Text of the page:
Pirola variant: Austria experiences biggest corona wave now

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You notice it in the office, with your family, or even on the subway. A particularly large number of people in Austria are currently ill. Last week, around 42,000 people were on sick leave with COVID-19. And that’s just the confirmed figure; the number of unreported cases will likely be even higher.

In fact, wastewater monitoring shows that the current coronavirus wave is higher than ever. Never before since the pandemic outbreak have there been so many coronavirus infections. Analysis of the wastewater also clarifies why so many people are currently infected: Pirola is a new variant of Omikron.

Vienna and Lower Austria are the hardest hit, but the other federal states have not been spared either.

The peak of the current wave has probably not yet been reached; the curve is pointing steeply upward. Immunologist Andreas Bergthaler explains on Ö1-Morgenjournal that the trend has risen sharply recently. “This is a wave that has probably not yet been seen in this form during the pandemic,” says Bergthaler. It is also clear that the particularly contagious Pirola variant is continuing to grow. This variant currently accounts for around 35 percent of infections. It can be assumed that the variant will continue to increase and spread, which could mean that the current wave will be with us even longer.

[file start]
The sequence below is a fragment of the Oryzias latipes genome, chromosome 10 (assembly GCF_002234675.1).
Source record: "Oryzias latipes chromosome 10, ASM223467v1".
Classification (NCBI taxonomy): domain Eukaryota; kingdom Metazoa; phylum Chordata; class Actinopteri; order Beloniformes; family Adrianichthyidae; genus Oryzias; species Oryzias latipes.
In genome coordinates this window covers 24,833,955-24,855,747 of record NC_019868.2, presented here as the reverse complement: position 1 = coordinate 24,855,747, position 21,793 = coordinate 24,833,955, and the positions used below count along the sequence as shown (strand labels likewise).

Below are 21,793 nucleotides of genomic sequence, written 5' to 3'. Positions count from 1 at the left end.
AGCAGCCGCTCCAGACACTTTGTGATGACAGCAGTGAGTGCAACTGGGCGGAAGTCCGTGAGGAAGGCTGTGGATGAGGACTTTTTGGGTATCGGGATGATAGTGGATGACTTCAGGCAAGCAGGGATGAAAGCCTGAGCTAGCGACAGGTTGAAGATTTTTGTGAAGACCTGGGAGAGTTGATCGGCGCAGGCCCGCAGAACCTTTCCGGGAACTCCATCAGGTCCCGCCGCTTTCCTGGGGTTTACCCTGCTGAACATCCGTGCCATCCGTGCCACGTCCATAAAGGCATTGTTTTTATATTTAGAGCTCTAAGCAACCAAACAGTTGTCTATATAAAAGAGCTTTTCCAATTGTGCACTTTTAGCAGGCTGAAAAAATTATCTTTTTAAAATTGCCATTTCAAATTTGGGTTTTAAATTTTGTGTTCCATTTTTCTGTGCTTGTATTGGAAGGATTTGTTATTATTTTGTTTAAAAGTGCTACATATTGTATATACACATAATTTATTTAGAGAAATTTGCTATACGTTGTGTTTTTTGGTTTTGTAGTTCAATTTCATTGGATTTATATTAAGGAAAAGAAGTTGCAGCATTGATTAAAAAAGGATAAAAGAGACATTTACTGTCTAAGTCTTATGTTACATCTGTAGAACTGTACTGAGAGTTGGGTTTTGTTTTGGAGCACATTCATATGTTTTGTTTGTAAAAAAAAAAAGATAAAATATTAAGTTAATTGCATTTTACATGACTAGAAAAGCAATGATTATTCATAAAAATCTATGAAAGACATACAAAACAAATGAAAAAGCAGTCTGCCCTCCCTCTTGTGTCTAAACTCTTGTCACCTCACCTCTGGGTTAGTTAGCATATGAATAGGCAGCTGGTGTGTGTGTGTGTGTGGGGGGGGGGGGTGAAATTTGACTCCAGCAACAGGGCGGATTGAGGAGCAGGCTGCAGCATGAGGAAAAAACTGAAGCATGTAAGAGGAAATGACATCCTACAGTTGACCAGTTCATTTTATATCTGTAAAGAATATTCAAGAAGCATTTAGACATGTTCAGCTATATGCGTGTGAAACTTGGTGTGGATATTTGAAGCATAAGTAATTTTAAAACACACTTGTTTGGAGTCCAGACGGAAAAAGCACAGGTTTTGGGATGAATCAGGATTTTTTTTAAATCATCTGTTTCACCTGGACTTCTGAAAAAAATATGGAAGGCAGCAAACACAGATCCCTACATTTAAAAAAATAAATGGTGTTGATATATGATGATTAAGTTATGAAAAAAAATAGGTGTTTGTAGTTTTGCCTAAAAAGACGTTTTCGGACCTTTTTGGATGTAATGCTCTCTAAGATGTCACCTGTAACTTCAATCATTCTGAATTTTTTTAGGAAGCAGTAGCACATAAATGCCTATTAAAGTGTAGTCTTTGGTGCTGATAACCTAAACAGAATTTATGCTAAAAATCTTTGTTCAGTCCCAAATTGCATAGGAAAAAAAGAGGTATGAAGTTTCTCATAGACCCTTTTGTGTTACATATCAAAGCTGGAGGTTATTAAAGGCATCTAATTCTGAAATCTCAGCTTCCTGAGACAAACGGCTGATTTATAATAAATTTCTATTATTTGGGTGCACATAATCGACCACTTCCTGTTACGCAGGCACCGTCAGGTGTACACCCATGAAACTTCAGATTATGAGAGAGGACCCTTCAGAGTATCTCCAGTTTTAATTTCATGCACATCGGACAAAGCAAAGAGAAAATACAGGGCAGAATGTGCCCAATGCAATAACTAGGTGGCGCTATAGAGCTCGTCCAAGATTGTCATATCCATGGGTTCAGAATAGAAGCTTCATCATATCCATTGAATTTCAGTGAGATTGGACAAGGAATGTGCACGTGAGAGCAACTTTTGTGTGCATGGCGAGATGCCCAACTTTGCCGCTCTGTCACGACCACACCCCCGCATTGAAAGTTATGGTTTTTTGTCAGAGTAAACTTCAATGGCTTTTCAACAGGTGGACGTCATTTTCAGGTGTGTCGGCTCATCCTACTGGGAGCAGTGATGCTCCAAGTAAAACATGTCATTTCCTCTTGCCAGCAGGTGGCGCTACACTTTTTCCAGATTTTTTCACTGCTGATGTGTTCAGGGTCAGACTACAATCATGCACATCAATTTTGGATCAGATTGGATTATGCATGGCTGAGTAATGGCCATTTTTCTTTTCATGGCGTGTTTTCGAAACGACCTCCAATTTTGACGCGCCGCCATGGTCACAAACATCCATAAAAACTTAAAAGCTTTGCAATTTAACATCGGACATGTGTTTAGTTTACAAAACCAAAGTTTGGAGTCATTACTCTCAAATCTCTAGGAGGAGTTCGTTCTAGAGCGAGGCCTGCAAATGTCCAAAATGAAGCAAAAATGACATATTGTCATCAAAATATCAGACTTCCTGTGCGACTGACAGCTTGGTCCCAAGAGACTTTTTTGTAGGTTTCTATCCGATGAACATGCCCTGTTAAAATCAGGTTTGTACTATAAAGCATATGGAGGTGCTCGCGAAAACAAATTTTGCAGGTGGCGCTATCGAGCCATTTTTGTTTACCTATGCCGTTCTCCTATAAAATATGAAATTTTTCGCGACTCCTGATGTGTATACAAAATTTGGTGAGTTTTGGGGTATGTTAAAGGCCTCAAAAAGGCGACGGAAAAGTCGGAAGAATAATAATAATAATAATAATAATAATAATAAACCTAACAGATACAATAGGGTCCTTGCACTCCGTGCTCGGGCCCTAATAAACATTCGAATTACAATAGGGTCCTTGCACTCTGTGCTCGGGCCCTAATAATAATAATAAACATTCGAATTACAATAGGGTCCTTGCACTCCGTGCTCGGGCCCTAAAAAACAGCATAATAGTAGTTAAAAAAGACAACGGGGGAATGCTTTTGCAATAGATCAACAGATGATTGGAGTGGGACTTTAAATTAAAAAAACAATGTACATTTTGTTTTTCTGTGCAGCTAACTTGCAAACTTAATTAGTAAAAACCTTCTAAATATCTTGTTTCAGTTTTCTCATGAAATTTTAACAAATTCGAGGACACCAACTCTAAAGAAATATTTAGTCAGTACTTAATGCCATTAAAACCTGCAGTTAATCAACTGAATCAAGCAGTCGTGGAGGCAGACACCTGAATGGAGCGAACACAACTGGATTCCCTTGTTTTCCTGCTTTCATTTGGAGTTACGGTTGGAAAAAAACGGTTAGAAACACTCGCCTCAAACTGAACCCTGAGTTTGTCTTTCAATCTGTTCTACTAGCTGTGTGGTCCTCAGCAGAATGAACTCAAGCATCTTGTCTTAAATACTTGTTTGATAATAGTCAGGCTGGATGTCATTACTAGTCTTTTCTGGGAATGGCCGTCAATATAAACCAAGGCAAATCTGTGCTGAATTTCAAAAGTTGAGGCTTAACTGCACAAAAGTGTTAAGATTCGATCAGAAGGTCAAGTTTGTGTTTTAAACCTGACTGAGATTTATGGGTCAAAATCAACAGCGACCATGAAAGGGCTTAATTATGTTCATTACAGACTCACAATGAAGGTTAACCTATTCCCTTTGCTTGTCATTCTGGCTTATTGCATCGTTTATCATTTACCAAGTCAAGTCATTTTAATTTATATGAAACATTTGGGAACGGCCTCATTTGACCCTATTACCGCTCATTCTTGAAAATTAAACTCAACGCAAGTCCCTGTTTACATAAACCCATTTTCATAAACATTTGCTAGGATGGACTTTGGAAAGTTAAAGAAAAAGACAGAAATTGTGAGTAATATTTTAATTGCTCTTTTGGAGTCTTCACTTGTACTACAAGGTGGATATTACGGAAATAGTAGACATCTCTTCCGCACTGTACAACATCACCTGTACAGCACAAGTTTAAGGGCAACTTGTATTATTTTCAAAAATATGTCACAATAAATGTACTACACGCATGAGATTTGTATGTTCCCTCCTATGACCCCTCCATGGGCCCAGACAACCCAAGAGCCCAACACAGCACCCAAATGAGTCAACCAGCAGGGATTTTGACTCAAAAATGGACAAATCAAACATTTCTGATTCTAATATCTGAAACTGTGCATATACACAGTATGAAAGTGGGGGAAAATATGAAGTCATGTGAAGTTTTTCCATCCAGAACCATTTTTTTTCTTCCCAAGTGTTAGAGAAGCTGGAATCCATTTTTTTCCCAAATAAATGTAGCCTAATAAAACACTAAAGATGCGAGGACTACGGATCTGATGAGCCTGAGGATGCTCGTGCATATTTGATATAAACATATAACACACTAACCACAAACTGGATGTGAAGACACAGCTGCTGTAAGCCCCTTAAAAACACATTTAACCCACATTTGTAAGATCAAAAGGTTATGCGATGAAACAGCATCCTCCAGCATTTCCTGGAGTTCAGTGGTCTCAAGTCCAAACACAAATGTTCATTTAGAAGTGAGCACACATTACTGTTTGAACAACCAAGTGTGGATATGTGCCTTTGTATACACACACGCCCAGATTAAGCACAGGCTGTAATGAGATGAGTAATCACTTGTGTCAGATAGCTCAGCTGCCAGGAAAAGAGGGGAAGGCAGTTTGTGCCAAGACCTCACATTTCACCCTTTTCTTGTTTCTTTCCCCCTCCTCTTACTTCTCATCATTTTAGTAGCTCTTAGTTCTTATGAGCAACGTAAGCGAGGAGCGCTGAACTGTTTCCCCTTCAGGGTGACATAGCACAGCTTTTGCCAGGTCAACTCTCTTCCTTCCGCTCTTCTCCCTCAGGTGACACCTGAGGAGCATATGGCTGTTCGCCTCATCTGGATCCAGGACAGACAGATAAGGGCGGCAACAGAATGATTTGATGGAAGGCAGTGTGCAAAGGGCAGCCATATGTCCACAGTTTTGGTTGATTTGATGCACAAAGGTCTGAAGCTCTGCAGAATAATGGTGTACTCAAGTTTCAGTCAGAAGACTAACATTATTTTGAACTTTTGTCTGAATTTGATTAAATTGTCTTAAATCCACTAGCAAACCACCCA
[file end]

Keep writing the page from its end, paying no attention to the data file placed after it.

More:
Back to measures plus virological weather map
Infection is becoming more likely for everyone. As a result, immunologist Bergthaler advises people to take their own personal protective measures, such as wearing masks, using easier testing options, and taking advantage of the vaccination offer. Recently, the number of doses vaccinated has been “vanishingly low.” Another suggestion from Bergthaler: He would like to see a kind of virological weather map on which current data could be prepared, and it would be easy to see when and where (regions, indoor spaces) the infection risk is particularly high. According to Bergthaler, the EU is also trying to achieve this. This could also be considered for influenza and RSV. However, this would require particularly up-to-date and accurate infection data.
However, hospitals are not currently expected to be overloaded.

  • source: heute.at/picture: pixabay.com
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